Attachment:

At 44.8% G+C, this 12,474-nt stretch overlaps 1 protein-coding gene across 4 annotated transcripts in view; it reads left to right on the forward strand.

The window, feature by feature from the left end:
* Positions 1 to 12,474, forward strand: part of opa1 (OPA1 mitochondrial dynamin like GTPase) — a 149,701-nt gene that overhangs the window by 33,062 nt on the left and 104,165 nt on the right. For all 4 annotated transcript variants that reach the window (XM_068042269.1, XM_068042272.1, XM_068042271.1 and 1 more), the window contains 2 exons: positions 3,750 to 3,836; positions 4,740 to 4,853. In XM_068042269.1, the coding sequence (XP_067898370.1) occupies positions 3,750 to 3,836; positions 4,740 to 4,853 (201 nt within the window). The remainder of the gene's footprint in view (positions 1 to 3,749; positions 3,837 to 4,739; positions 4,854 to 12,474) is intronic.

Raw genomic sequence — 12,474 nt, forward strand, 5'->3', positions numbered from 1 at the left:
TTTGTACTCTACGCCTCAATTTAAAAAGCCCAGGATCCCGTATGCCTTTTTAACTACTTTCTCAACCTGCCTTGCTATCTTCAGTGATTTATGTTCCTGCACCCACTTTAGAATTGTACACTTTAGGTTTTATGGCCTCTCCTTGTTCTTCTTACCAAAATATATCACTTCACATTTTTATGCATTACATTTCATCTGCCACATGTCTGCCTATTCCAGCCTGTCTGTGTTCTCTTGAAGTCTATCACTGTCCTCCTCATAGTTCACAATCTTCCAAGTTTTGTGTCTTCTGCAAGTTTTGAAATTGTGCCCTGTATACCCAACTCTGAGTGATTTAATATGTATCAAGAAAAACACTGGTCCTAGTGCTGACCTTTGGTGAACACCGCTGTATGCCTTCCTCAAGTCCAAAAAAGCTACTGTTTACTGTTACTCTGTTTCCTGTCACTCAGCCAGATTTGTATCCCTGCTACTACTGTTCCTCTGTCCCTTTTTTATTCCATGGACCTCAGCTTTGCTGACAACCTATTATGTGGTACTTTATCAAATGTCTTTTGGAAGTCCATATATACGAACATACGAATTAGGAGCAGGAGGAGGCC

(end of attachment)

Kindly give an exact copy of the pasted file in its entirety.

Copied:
At 44.8% G+C, this 12,474-nt stretch overlaps 1 protein-coding gene across 4 annotated transcripts in view; it reads left to right on the forward strand.

The window, feature by feature from the left end:
* Positions 1 to 12,474, forward strand: part of opa1 (OPA1 mitochondrial dynamin like GTPase) — a 149,701-nt gene that overhangs the window by 33,062 nt on the left and 104,165 nt on the right. For all 4 annotated transcript variants that reach the window (XM_068042269.1, XM_068042272.1, XM_068042271.1 and 1 more), the window contains 2 exons: positions 3,750 to 3,836; positions 4,740 to 4,853. In XM_068042269.1, the coding sequence (XP_067898370.1) occupies positions 3,750 to 3,836; positions 4,740 to 4,853 (201 nt within the window). The remainder of the gene's footprint in view (positions 1 to 3,749; positions 3,837 to 4,739; positions 4,854 to 12,474) is intronic.

Raw genomic sequence — 12,474 nt, forward strand, 5'->3', positions numbered from 1 at the left:
TTTGTACTCTACGCCTCAATTTAAAAAGCCCAGGATCCCGTATGCCTTTTTAACTACTTTCTCAACCTGCCTTGCTATCTTCAGTGATTTATGTTCCTGCACCCACTTTAGAATTGTACACTTTAGGTTTTATGGCCTCTCCTTGTTCTTCTTACCAAAATATATCACTTCACATTTTTATGCATTACATTTCATCTGCCACATGTCTGCCTATTCCAGCCTGTCTGTGTTCTCTTGAAGTCTATCACTGTCCTCCTCATAGTTCACAATCTTCCAAGTTTTGTGTCTTCTGCAAGTTTTGAAATTGTGCCCTGTATACCCAACTCTGAGTGATTTAATATGTATCAAGAAAAACACTGGTCCTAGTGCTGACCTTTGGTGAACACCGCTGTATGCCTTCCTCAAGTCCAAAAAAGCTACTGTTTACTGTTACTCTGTTTCCTGTCACTCAGCCAGATTTGTATCCCTGCTACTACTGTTCCTCTGTCCCTTTTTTATTCCATGGACCTCAGCTTTGCTGACAACCTATTATGTGGTACTTTATCAAATGTCTTTTGGAAGTCCATATATACGAACATACGAATTAGGAGCAGGAGGAGGCC